Dean E. Wingfield
Rei's Taj Mahal
Seattle Weekly reported that REI rationalized their substantial executive salary bonuses "because of the company's sustained success calculated over the past three years" ["Million-Dollar Payday for Top REI Exec," March 23]. Undoubtedly, REI is measuring its success by higher earnings and sales. As a nonprofit, member-owned cooperative, REI long ago lost its roots. The success of REI should be measured by lower prices, higher rebates, and better customer service. Instead of serving the existing co-op members, the current management prides itself on opening new stores in far-flung locales where few members exist (i.e., the failed Tokyo store) and spending the members' money on national advertising to generate new members. Was the membership of REI better served when the management abandoned the funky Capitol Hill landmark store and built the new, debt-ridden "flagship" store near Lake Union, aka the Taj Mahal? I think not.
When the Soul Flies
"The Sanctity of the Dying Room" was so eloquently written [Mossback, March 23]. Knute Berger is absolutely right in his comment on the "wishes" of Terri Schiavo's parents versus her husband's. So many other issues in this particular case may be affecting the emotions —malpractice money, a new family on her husband's part. And, yes, there is a difference between a husband who's ready to "move on" and parents who aren't.
I, too, have been the caretaker of both my parents, who passed away a year and three days from one another. Having to hold a loved one in your arms as the last breath occurs is never easy. My brother and I had to make that decision to take our father off a ventilator when it was serving no use other than sustaining a soul wanting to fly.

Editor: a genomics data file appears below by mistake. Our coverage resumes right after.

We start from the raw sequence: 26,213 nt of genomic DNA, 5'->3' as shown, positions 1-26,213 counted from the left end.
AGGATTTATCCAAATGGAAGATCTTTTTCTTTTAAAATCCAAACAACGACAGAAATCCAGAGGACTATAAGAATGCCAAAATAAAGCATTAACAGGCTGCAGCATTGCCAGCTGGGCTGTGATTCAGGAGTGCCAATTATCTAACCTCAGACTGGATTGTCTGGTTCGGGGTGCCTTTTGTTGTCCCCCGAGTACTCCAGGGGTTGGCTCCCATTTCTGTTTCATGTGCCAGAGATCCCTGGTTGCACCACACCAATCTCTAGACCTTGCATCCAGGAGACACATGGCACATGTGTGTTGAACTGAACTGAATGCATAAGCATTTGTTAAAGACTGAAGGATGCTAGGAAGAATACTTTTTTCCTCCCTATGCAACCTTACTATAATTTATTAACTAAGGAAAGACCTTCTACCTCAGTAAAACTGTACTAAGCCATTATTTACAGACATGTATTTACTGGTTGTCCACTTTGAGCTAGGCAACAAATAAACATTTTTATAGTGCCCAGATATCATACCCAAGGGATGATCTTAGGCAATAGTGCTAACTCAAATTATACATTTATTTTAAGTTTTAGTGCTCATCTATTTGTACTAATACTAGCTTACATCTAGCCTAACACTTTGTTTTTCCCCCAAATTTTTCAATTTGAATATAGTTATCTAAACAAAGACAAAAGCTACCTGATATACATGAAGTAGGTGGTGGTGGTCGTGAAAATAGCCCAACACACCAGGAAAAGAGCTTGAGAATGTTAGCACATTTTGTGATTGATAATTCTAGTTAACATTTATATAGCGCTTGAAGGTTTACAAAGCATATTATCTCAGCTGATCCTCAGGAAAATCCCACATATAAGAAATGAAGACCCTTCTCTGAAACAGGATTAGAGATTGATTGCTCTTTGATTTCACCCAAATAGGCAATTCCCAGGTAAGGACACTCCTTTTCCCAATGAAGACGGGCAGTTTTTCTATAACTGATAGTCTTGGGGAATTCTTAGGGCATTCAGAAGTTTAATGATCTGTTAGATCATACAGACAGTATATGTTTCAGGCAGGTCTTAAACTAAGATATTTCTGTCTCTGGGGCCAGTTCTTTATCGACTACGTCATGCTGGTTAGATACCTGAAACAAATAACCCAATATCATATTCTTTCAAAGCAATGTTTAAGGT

Mom Not a Killer
I liked Knute Berger's Mossback article very much ["The Sanctity of the Dying Room," March 23]. I am disappointed, however, in his comment about not wanting his mother to be his father's "killer," and resenting his father asking his mother "to do what no partner should be asked to do."
Berger's mother would not be a killer any more than the doctors who every day disconnect patients from ventilators or pull out feeding tubes or give high doses of morphine. Once life has been extended beyond natural death, it takes a decision and a human act to prevent a meaningless and godless drift to an artificial end. And why shouldn't a partner ask the other partner to help? Isn't this what partnering is? Does love mean letting someone linger with suffering rather than helping the loved one die? After we have thwarted natural death and have artificially prolonged the process of dying, do we stop and say, "Well, sorry, you're on your own now?" We're all in it together—we're all playing God. And we should play God as well as we can.
Dr. Tom Preston
The Nazi Way
You have to thank the liberals for finding a clever way to save millions, maybe even billions, of dollars [Mossback, "The Sanctity of the Dying Room," March 23]. No longer do we have to spend untold dollars on the costly execution of murderers. Health care costs will drop dramatically, since there is no need to feed those who are unable to feed themselves. All we have to do is humanely starve and dehydrate people to death! It costs nothing! It doesn't hurt! Gosh, they are so clever. Why didn't we think of that before? Oh, wait, I almost forgot. The Nazis used to do that.